Are we witnessing a rebirth of investigative journalism, thanks to an armoury of new (web-based) weapons? Is the Wikileaks phenomenon the equivalent, for young journalists, of the Watergate investigation which inspired a previous generation (including the writer of this blog)?
‘Learn to hold a sword before you put on the armour of an investigative journalist’, that was the advice from the former editor of the Sunday Times, Harold Evans, in an interview recorded for a conference this week. His recommendation, to ‘become a reporter first’, represented one side of the discussion at Coventry University, about whether investigative journalism was dead or alive.
Evans was editor of the Sunday Times when its Insight team was at its strongest in the ’60s and ’70s . One of the team’s leading members, Phillip Knightley (in another interview for the conference) emphasised that people are at the heart of investigative journalism. He recalled that when researching the Thalidomide scandal, which had left babies severely deformed, he held one of them in his arms. ‘I became furious, enraged and empowered by direct contact with a Thalidomide child.’
The stress on the human element of investigative journalism was set against a possible fascination with the new tools available in the 21st century – and the audience-driven demands of television (spelled out by Eamonn Matthews).
Barnie Choudhury described how he had spent huge amounts of time getting to know people who could tell him what was really going on in Asian communities when he was investigating so-called ‘honour killings’. And he stressed the importance of a sceptical attitude: ‘If your source is God, question it!’
The legendary Bob Woodward of Watergate fame (again interviewed in advance) agreed that sources are one of the three essentials for an investigative journalist, along with documents and a willingness to get out of the office.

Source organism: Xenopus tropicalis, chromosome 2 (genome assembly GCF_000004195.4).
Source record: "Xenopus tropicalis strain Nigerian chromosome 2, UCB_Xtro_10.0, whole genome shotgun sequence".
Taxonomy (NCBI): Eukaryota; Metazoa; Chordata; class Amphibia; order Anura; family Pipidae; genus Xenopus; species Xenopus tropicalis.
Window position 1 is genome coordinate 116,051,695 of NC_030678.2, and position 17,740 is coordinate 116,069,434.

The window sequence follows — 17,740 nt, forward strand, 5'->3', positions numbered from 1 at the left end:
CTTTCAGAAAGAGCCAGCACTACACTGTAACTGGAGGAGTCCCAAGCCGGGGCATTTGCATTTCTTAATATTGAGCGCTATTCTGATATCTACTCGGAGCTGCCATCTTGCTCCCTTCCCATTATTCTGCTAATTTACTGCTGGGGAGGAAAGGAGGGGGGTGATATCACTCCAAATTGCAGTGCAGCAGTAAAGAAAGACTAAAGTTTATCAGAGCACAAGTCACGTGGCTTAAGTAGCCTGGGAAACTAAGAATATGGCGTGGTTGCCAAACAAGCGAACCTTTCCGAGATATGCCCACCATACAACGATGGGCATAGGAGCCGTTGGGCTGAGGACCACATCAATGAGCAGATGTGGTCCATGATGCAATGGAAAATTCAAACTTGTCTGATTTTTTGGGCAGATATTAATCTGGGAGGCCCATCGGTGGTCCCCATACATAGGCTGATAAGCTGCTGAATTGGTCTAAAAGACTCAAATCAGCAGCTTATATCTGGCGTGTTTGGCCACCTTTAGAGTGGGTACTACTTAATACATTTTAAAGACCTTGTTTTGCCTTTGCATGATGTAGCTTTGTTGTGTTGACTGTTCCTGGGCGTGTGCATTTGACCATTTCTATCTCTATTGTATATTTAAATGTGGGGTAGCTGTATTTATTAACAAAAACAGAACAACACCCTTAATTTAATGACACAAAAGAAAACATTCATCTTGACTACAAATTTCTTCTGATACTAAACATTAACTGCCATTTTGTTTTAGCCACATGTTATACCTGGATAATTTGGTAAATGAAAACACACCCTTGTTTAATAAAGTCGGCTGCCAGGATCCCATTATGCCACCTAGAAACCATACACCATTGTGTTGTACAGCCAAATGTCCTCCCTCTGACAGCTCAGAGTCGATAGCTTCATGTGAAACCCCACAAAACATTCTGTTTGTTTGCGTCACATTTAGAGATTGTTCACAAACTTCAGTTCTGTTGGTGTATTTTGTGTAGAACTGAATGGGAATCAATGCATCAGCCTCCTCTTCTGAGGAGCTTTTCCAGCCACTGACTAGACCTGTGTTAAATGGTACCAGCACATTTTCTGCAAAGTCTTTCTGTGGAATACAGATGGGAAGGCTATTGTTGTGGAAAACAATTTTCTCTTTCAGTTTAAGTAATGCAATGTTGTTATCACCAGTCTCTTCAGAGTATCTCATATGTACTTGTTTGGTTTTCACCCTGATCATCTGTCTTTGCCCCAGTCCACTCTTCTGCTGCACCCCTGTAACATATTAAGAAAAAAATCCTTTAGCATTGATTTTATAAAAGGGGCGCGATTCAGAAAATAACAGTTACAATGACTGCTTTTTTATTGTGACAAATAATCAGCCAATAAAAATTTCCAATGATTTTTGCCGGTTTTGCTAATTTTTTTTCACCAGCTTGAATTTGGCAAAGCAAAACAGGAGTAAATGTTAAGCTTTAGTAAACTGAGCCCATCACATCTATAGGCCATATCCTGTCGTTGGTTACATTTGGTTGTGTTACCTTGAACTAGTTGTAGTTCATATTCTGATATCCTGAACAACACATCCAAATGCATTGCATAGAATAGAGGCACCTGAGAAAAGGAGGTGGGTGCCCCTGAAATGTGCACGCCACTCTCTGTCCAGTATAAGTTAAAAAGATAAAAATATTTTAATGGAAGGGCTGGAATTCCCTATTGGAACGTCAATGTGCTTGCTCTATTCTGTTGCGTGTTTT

The Guardian’s David Leigh, who’s been at the heart of the reporting of the Wikileaks cables, joined the conference via Skype and emphasised the critical contribution of the journalist. ‘Dumping raw and random documents on the web does not change the world. What makes a difference is analysing them and making sense of them.’
Making sense of the vast amounts of data now being dumped on the public (by the British government among others), certainly requires new skills and tools. Paul Lashmar described a range of web-based resources, including Cablesearch which facilitates searching of the Wikileaks cables and Datatracker which makes it possible ‘for investigators to find resources, share information, and learn new “tricks of the trade”.’ He believes Wikileaks has given new energy to investigative journalism. Challenged on whether this really was investigative journalism, he replied: ‘It’s information we can do something with.’
It was a trio of journalism students from Lincoln University who introduced the participants to many of the latest weapons available, including Scraperwiki a tool ‘for journalists, activists and the general public who want to discover and re-use interesting, useful data’ and Wordle which displays data patterns in a highly visual way.
What are the constraints on the use of new media? The students’ suggestion that they could easily ‘lurk’ on Facebook by adopting fake identities in order to infiltrate target organisations provoked an interesting and heated discussion about the application of journalistic ethics to such new opportunities. If it’s unethical (not to say illegal) to hack into people’s phones, can it be justified to invade their privacy on the web?
The answer to that ethical question would have to involve the ‘public interest’, which was at the heart of the opening remarks from Kevin Marsh of the BBC College of Journalism, who chaired the event. ‘Investigative journalism is at the heart of journalism; it is journalism at its most useful to the public.’
Many of the contributions to the conference can be seen on the College of Journalism’s website.
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